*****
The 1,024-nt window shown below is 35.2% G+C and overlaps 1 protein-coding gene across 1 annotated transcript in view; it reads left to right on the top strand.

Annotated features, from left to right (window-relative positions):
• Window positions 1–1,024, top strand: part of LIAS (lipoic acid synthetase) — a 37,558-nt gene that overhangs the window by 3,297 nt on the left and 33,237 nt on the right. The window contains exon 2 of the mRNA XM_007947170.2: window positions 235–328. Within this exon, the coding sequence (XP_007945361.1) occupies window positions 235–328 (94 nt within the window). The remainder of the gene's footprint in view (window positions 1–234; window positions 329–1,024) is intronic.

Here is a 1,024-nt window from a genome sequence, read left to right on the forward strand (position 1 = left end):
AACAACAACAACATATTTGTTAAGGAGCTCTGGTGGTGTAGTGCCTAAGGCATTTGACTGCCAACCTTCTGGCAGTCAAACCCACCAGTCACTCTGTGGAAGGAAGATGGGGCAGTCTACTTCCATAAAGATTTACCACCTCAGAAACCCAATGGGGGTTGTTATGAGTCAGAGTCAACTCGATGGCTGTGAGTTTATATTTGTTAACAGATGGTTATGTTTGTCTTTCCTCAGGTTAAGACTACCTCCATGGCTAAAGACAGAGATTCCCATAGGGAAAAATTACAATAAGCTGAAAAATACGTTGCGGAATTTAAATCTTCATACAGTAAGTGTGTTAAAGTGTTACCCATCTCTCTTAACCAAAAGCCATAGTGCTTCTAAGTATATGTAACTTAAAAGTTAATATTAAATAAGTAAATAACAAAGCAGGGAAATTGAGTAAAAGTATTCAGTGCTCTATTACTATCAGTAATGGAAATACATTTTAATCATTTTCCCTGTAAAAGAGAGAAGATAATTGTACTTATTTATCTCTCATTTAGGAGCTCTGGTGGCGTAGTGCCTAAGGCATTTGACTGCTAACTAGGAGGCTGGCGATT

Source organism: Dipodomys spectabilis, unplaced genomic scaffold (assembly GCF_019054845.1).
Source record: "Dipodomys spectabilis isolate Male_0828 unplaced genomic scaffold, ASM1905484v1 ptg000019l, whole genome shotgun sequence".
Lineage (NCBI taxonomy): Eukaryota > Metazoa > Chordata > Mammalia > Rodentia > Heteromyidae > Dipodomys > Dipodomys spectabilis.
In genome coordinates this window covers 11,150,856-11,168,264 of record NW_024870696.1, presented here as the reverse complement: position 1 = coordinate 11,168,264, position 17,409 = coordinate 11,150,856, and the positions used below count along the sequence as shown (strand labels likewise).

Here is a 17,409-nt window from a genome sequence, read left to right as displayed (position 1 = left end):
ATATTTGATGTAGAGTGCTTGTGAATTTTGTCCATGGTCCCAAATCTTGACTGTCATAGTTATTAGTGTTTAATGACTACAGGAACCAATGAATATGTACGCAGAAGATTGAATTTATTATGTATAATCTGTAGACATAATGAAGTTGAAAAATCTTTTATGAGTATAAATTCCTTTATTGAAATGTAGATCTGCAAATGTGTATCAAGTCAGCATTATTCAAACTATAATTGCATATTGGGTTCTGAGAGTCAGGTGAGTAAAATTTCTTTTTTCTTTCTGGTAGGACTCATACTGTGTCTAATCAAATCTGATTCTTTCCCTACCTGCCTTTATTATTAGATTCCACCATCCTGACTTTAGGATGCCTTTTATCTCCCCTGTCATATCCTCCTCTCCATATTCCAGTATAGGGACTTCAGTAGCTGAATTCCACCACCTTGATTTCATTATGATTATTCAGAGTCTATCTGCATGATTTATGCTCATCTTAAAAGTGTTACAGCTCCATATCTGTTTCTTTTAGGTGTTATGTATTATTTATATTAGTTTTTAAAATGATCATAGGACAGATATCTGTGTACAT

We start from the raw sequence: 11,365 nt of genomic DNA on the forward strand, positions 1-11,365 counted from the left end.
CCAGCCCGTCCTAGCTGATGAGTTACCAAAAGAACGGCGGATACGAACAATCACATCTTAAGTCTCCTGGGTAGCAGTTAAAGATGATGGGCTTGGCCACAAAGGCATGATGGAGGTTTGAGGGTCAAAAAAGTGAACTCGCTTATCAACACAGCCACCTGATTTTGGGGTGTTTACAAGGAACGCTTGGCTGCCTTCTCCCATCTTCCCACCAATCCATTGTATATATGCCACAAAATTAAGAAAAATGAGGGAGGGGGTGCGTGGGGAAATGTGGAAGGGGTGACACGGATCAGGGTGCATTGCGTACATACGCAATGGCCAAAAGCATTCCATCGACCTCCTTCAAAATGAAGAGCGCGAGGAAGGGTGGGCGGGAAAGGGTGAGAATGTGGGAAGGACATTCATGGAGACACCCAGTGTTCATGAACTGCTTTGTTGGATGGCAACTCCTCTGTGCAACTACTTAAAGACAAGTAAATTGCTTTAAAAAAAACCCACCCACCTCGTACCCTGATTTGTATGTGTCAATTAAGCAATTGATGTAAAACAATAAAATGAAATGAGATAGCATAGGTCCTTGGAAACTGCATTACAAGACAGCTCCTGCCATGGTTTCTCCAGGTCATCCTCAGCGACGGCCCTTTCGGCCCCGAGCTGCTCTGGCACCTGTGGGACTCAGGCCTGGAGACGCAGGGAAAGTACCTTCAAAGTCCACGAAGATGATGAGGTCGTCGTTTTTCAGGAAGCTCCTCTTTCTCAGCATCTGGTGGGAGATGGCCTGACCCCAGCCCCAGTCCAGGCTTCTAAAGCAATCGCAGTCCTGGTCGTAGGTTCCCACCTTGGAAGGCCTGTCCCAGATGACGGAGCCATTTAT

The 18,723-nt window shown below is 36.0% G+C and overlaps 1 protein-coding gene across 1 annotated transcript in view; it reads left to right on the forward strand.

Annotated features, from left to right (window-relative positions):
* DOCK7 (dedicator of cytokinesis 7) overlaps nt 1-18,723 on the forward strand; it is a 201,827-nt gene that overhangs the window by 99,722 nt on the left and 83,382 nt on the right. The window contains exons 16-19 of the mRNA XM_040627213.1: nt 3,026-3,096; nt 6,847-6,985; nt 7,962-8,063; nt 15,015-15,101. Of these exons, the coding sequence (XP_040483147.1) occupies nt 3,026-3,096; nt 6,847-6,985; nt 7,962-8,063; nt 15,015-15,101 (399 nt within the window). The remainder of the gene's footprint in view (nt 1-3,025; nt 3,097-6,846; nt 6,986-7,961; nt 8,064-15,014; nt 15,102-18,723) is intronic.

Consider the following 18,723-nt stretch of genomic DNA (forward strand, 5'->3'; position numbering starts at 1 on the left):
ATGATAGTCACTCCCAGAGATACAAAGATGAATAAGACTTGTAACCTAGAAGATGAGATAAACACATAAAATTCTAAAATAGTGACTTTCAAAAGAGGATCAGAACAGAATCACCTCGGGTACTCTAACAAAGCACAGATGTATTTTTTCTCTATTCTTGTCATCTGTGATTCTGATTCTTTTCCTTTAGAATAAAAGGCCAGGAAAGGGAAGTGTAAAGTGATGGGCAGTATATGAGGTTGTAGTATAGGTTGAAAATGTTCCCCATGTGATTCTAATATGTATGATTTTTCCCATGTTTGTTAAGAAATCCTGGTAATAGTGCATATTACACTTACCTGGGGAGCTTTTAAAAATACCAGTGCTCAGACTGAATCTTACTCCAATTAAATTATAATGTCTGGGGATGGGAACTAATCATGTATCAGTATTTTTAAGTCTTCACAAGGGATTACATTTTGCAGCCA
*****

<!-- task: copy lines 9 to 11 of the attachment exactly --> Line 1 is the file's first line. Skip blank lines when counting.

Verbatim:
In genome coordinates this window covers 11,150,856-11,168,264 of record NW_024870696.1, presented here as the reverse complement: position 1 = coordinate 11,168,264, position 17,409 = coordinate 11,150,856, and the positions used below count along the sequence as shown (strand labels likewise).

Here is a 17,409-nt window from a genome sequence, read left to right as displayed (position 1 = left end):
ATATTTGATGTAGAGTGCTTGTGAATTTTGTCCATGGTCCCAAATCTTGACTGTCATAGTTATTAGTGTTTAATGACTACAGGAACCAATGAATATGTACGCAGAAGATTGAATTTATTATGTATAATCTGTAGACATAATGAAGTTGAAAAATCTTTTATGAGTATAAATTCCTTTATTGAAATGTAGATCTGCAAATGTGTATCAAGTCAGCATTATTCAAACTATAATTGCATATTGGGTTCTGAGAGTCAGGTGAGTAAAATTTCTTTTTTCTTTCTGGTAGGACTCATACTGTGTCTAATCAAATCTGATTCTTTCCCTACCTGCCTTTATTATTAGATTCCACCATCCTGACTTTAGGATGCCTTTTATCTCCCCTGTCATATCCTCCTCTCCATATTCCAGTATAGGGACTTCAGTAGCTGAATTCCACCACCTTGATTTCATTATGATTATTCAGAGTCTATCTGCATGATTTATGCTCATCTTAAAAGTGTTACAGCTCCATATCTGTTTCTTTTAGGTGTTATGTATTATTTATATTAGTTTTTAAAATGATCATAGGACAGATATCTGTGTACAT